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The Effects of Habitat Fragmentation on Midwestern Grassland Bird Communities

James R. Herkert
Ecological Applications
Vol. 4, No. 3 (Aug., 1994), pp. 461-471
Published by: Wiley
DOI: 10.2307/1941950
Stable URL: http://www.jstor.org/stable/1941950
Page Count: 11
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The Effects of Habitat Fragmentation on Midwestern Grassland Bird Communities
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Abstract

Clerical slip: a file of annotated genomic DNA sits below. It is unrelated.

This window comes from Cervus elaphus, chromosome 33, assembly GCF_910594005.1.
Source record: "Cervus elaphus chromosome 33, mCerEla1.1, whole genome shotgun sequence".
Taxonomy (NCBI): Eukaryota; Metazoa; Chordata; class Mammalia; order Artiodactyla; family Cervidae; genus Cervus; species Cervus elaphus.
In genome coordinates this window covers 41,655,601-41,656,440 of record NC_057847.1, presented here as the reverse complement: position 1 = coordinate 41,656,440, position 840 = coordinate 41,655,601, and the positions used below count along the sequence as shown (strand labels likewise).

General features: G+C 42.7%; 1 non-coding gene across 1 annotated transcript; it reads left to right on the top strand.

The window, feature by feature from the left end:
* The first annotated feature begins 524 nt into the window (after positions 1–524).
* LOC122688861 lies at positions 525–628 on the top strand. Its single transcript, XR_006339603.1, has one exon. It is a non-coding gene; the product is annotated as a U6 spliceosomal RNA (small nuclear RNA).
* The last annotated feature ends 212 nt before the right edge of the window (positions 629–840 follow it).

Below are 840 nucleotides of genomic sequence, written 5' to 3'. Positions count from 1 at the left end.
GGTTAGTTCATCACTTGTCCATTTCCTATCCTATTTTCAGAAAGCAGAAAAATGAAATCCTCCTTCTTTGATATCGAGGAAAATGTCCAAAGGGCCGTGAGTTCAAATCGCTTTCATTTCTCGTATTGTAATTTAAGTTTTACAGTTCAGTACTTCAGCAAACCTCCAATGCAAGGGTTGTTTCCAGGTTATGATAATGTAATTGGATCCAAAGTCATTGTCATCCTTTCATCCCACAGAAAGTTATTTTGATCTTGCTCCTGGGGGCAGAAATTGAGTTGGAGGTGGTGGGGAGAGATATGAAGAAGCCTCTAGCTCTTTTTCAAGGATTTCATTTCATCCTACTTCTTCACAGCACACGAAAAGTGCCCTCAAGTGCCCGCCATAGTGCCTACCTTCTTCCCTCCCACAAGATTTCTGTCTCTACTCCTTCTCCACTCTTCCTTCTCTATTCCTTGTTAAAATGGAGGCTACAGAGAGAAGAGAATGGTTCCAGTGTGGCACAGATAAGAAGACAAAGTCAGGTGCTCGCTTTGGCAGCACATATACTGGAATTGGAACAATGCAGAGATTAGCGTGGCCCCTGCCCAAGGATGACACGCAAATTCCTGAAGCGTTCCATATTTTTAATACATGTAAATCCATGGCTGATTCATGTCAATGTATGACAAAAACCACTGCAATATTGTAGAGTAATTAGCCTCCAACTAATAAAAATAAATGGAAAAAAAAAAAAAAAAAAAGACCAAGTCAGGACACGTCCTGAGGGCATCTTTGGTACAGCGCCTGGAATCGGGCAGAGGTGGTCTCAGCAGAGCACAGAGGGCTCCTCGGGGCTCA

The influence of area and vegetation structure on breeding bird communities associated with 24 Illinois grassland fragments (0.5-600 ha) was studied between 1987 and 1989 to document the effects of habitat fragmentation in a severely fragmented midwestern landscape. Fragment area strongly influenced bird communities within grasslands and accounted for a high percentage of the variation in mean breeding bird species richness among fragments (R^2 = 0.84). Breeding bird species richness patterns within 4.5-ha subsections of these grasslands also significantly increased with fragment size. Eight of the 15 (53%) most common bird species had distributions among fragments that were significantly influenced by habitat area, whereas six species (40%) had distributions within fragments that were significantly influenced by vegetation structure only. The Dickcissel (Spiza americana) was the only species with a distribution within fragments that was not significantly associated with either habitat area or vegetation structure. Four groups of birds were identified by an analysis of habitat area and vegetation structure preferences of individual species: area-sensitive species (5 species), edge species (3), vegetation-restricted species (6), and the Dickcissel. Estimates of minimal area requirements for the five area-sensitive species ranged from 5 to 55 ha. Discriminant analyses of habitat suitability within fragments suggests that the absence of area-sensitive grassland bird species form some small fragments may result, in part, from limited habitat availability. All five area-sensitive species, however, also regularly avoided structurally suitable habitat on small grassland fragments. As a result of the considerable extent to which native and, more recently, agricultural grasslands have declined in the Midwest, habitat fragmentation is likely to have caused midwestern grassland bird declines, especially for area-sensitive species.

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